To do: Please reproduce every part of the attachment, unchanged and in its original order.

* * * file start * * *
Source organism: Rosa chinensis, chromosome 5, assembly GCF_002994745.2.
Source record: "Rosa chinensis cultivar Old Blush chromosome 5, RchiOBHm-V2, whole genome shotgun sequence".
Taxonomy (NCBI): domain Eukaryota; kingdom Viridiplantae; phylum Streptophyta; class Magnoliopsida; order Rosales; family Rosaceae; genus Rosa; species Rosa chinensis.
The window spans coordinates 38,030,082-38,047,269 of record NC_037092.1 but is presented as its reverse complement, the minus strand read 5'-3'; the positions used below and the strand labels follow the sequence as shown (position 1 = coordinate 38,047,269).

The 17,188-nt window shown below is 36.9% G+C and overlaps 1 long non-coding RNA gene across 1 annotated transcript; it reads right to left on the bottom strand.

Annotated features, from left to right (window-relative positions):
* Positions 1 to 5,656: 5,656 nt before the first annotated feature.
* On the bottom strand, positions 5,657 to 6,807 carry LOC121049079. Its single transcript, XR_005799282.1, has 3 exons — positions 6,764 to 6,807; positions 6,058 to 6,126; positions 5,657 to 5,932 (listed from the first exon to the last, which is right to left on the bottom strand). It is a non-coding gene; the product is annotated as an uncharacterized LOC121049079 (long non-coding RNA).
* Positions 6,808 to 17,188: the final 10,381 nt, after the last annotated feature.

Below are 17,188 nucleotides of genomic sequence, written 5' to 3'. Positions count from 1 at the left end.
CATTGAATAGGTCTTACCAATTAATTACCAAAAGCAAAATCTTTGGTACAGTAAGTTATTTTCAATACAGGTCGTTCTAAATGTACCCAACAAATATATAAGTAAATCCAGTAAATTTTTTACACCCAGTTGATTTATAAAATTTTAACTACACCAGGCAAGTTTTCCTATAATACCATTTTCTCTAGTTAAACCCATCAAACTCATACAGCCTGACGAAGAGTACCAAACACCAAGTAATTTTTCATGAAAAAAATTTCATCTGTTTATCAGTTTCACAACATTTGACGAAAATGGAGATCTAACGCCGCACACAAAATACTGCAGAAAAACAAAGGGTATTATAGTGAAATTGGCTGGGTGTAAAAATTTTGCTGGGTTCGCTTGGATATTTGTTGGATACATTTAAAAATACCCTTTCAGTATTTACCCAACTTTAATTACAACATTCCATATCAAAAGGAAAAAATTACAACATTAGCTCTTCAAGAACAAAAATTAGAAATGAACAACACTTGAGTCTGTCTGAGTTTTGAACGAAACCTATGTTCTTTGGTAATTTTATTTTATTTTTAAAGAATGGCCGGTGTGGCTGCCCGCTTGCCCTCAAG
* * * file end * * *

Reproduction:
Source organism: Rosa chinensis, chromosome 5, assembly GCF_002994745.2.
Source record: "Rosa chinensis cultivar Old Blush chromosome 5, RchiOBHm-V2, whole genome shotgun sequence".
Taxonomy (NCBI): domain Eukaryota; kingdom Viridiplantae; phylum Streptophyta; class Magnoliopsida; order Rosales; family Rosaceae; genus Rosa; species Rosa chinensis.
The window spans coordinates 38,030,082-38,047,269 of record NC_037092.1 but is presented as its reverse complement, the minus strand read 5'-3'; the positions used below and the strand labels follow the sequence as shown (position 1 = coordinate 38,047,269).

The 17,188-nt window shown below is 36.9% G+C and overlaps 1 long non-coding RNA gene across 1 annotated transcript; it reads right to left on the bottom strand.

Annotated features, from left to right (window-relative positions):
* Positions 1 to 5,656: 5,656 nt before the first annotated feature.
* On the bottom strand, positions 5,657 to 6,807 carry LOC121049079. Its single transcript, XR_005799282.1, has 3 exons — positions 6,764 to 6,807; positions 6,058 to 6,126; positions 5,657 to 5,932 (listed from the first exon to the last, which is right to left on the bottom strand). It is a non-coding gene; the product is annotated as an uncharacterized LOC121049079 (long non-coding RNA).
* Positions 6,808 to 17,188: the final 10,381 nt, after the last annotated feature.

Below are 17,188 nucleotides of genomic sequence, written 5' to 3'. Positions count from 1 at the left end.
CATTGAATAGGTCTTACCAATTAATTACCAAAAGCAAAATCTTTGGTACAGTAAGTTATTTTCAATACAGGTCGTTCTAAATGTACCCAACAAATATATAAGTAAATCCAGTAAATTTTTTACACCCAGTTGATTTATAAAATTTTAACTACACCAGGCAAGTTTTCCTATAATACCATTTTCTCTAGTTAAACCCATCAAACTCATACAGCCTGACGAAGAGTACCAAACACCAAGTAATTTTTCATGAAAAAAATTTCATCTGTTTATCAGTTTCACAACATTTGACGAAAATGGAGATCTAACGCCGCACACAAAATACTGCAGAAAAACAAAGGGTATTATAGTGAAATTGGCTGGGTGTAAAAATTTTGCTGGGTTCGCTTGGATATTTGTTGGATACATTTAAAAATACCCTTTCAGTATTTACCCAACTTTAATTACAACATTCCATATCAAAAGGAAAAAATTACAACATTAGCTCTTCAAGAACAAAAATTAGAAATGAACAACACTTGAGTCTGTCTGAGTTTTGAACGAAACCTATGTTCTTTGGTAATTTTATTTTATTTTTAAAGAATGGCCGGTGTGGCTGCCCGCTTGCCCTCAAG